As John blogged last month, the Maryland Commission on Capital Punishment has called on the state to abolish the death penalty. The ACLU of Maryland opined on this back in January, and another powerful voice added to the debate today: Michael May, a former police officer with the Baltimore Police Department, wrote in the Baltimore Examiner today about his evolution from a death penalty proponent to an abolitionist. The thought of executing an innocent person is part of what turned it around for him. May writes:
Like many people, I have struggled to make sense of this issue. The death penalty seems like a proportionate punishment for a grievous crime. At least it brings justice to victims in the face of evil. But does it? My religion teaches that the path to true peace is through forgiveness. John Paul II traveled to an Italian prison to forgive the man who shot him. The death penalty keeps us from following that noble example. It certainly does not bring back or even honor the dead. It also does not ennoble the living. It does nothing to assuage the sorrow of the victim’s loved ones. In fact, as I sat through the commission hearings waiting to testify, I heard from victims’ families who said the opposite — that the death penalty’s uncertainty only brought them more grief.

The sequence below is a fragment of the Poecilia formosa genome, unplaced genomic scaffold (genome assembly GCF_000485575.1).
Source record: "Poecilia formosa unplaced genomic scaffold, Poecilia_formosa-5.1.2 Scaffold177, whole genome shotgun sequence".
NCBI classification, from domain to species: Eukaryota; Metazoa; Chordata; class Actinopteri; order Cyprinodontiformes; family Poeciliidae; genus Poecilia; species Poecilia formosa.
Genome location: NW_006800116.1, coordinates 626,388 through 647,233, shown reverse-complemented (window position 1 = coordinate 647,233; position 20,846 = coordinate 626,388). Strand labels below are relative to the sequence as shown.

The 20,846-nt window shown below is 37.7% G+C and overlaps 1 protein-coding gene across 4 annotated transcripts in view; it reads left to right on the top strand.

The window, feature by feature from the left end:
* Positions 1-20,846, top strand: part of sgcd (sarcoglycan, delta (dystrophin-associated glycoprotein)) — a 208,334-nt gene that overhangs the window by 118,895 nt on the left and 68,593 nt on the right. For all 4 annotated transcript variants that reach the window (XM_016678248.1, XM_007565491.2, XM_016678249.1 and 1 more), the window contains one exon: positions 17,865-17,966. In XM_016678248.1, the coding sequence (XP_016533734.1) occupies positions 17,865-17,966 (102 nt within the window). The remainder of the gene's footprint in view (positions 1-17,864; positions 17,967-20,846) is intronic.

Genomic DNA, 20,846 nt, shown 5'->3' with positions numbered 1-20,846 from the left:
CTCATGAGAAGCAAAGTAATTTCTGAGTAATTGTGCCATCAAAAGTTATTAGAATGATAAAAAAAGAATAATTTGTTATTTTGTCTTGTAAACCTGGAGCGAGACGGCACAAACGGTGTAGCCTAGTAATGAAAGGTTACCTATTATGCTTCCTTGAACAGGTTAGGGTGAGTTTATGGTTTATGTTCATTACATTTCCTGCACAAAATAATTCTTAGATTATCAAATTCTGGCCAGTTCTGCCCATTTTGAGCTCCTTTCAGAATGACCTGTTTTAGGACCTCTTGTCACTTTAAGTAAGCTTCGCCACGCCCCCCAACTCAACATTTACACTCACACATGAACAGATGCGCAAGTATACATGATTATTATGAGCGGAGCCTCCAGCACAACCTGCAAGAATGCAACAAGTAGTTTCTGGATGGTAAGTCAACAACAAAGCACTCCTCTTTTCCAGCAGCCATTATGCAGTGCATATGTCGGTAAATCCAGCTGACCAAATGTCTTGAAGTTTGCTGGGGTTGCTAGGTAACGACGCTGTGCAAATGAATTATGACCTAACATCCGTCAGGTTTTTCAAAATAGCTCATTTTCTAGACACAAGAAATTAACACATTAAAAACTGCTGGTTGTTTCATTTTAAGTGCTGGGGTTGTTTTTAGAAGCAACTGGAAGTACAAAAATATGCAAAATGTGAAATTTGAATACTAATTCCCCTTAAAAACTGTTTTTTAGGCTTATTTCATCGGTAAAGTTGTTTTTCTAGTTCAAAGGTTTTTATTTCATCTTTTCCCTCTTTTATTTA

It’s clear from the sheer number of death row exonerees that the death penalty is flawed, and the likelihood of executing an innocent person remains very high. Let’s hope Maryland follows in New Jersey’s footsteps and abolishes the death penalty. We’ve discussed many times over how it makes financial sense for the states — May makes crystal-clear that it makes moral sense as well.